Eucalyptus caesia


Family: Myrtaceae

Eucalyptus caesia is commonly known as Gungurru. This Western Australian native is a small tree that may reach a height of nine metres if a single trunk develops. If the tree develops a mallee growth habit with multiple trunks then the height may be restricted to six metres. Our tree has a single trunk and is close to nine metres tall.

Gungurru has a slender growth habit with pendulous branches and an open crown. The bark is initially smooth red-brown and when shed exposes the new bark that is greenish or yellow-brown.

Leaves are narrow lanceolate, leathery, up to 12 centimetres long and grey-green. Stems have a frosted appearance.

The large, stunning flowers are about three centimetres across, carried in groups of three and are red with yellow anthers. Flowering occurs between June and September and at this time attracts honeyeaters. Our plant (see image) flowered for the first time in July 2013. Blooms are followed by urn-shaped gum nuts that are 3 centimetres long by 2.5 centimetres wide. Both flowers and fruits are so heavy that they weigh down the branches. This accentuates the pendulous growth habit.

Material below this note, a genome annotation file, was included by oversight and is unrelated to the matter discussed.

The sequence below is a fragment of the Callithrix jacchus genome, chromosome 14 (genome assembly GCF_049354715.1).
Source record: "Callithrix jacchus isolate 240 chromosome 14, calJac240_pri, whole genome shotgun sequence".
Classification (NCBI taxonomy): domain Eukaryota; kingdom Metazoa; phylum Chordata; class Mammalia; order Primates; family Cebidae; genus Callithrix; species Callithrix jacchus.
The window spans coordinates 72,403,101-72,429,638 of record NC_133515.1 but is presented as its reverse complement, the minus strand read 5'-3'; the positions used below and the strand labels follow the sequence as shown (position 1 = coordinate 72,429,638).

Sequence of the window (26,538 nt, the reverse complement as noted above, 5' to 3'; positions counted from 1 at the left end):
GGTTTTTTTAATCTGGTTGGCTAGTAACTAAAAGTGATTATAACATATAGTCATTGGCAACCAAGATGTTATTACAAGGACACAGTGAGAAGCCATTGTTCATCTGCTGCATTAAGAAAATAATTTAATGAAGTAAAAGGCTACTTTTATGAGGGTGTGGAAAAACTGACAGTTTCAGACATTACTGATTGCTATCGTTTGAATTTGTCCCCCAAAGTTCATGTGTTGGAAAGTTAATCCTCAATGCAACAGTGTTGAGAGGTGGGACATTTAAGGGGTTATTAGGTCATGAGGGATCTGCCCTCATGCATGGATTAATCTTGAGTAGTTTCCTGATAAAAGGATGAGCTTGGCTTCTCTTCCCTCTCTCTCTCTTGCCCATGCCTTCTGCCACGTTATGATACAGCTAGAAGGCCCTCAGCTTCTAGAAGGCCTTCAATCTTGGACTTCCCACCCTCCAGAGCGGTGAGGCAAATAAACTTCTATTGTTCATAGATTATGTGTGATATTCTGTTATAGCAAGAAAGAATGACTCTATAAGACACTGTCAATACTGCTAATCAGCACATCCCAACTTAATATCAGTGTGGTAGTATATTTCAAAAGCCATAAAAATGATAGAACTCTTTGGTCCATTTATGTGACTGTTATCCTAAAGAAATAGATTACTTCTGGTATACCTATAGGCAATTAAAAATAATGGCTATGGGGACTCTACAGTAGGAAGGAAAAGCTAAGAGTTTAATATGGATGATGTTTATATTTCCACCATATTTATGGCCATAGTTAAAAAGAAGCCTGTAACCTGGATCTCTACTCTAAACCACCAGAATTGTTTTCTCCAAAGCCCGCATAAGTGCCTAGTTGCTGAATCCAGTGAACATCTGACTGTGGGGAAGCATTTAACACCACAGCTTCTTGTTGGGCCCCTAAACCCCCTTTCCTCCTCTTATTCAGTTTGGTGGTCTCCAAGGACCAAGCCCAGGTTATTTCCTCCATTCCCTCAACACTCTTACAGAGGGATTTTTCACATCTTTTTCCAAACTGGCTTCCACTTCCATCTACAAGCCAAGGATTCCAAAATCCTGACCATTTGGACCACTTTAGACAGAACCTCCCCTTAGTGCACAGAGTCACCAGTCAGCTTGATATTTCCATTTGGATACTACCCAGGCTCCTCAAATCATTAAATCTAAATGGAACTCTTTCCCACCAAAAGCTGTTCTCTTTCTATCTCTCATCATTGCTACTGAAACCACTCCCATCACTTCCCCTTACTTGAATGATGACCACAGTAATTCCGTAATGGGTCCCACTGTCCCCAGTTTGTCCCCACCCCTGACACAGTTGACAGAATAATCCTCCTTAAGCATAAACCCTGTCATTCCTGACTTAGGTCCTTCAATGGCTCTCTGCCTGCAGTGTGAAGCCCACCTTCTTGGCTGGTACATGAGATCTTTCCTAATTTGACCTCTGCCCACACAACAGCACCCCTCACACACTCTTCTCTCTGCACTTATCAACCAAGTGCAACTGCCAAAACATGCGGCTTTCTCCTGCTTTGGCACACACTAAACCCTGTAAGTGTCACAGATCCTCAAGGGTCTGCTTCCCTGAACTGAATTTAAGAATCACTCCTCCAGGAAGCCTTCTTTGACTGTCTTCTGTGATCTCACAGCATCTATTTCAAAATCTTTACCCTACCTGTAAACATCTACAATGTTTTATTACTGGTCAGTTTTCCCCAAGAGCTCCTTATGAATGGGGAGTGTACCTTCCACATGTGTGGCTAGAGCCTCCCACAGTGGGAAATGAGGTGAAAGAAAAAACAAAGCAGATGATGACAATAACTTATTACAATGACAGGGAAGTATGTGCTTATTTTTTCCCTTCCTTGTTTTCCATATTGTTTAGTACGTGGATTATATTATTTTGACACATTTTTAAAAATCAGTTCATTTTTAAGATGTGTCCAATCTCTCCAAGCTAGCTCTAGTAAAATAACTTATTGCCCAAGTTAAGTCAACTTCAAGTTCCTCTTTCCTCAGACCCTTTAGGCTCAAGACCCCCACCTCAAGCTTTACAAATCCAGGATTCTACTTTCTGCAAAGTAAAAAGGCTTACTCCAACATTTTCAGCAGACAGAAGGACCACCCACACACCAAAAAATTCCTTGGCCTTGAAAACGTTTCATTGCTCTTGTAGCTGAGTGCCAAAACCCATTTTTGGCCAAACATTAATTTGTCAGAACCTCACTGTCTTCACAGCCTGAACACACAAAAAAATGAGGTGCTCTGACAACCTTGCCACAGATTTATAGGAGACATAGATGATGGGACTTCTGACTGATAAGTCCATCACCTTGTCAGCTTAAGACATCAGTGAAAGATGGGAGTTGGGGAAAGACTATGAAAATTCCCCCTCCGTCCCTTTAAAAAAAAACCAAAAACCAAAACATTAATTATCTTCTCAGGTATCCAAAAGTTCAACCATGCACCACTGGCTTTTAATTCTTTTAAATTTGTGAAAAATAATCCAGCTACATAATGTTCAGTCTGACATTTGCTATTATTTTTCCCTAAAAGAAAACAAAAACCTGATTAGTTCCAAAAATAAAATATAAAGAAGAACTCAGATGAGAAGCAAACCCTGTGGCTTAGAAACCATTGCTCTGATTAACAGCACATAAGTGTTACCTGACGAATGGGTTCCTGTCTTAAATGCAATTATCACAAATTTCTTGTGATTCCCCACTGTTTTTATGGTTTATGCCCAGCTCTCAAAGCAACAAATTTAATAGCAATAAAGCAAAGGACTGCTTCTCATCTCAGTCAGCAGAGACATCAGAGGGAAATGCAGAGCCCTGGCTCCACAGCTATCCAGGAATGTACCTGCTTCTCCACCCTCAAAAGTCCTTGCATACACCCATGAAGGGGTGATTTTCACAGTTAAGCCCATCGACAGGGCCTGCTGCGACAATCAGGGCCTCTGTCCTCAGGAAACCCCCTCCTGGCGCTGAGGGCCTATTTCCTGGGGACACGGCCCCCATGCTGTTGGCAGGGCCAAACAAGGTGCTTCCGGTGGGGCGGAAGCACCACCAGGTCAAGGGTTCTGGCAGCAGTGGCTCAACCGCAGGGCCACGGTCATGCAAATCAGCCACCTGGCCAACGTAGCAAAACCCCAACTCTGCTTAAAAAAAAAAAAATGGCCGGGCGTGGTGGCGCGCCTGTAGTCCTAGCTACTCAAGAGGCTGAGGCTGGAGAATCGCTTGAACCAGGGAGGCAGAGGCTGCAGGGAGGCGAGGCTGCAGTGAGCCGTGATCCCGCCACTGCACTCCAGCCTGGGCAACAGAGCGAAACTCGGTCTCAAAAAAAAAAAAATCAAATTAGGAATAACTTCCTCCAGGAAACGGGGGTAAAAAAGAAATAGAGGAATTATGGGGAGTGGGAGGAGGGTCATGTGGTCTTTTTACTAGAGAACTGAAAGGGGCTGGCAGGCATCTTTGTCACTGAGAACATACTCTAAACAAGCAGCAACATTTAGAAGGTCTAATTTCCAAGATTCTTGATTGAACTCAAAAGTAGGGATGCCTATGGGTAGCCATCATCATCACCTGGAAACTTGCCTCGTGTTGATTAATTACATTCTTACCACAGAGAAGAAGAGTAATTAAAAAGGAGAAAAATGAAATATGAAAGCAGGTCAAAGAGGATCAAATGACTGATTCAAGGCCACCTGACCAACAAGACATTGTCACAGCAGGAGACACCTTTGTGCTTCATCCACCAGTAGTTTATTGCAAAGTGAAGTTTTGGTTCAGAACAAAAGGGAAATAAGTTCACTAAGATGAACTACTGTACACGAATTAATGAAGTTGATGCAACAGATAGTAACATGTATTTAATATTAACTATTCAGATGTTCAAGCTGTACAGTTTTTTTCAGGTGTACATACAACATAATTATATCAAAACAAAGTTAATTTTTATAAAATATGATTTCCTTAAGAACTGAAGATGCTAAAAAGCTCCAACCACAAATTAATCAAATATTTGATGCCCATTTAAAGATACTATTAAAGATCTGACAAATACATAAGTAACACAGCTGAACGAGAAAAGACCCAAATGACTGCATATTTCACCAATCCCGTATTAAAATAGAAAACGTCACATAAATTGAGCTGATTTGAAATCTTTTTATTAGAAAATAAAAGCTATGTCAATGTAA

Eucalyptus caesia is classified as rare and endangered. The species is found on or near isolated granite rocks in southern Western Australia.



In the garden

There is also a naturally occurring form, also rare, that has larger flowers and fruits with pendulous branches may reach the ground. This form is known as “Silver Princess” and is widely cultivated. Our plant appears to be the usual form.

Regardless of which form you grow this is a spectacular eucalypt with attractive trunk, stems, flowers and fruits.

Because both forms are widely cultivated there is no chance that the species faces extinction.


Propagate from seed.

Other information

In our harsh climate Gungurru could be damaged by frost. Our plant has survived and thrived because it is sheltered in one of our dense, diverse shrubberies.

The species name means light grey and refers to the whitish bloom on stems, buds and fruits.

By Warren and Gloria Sheather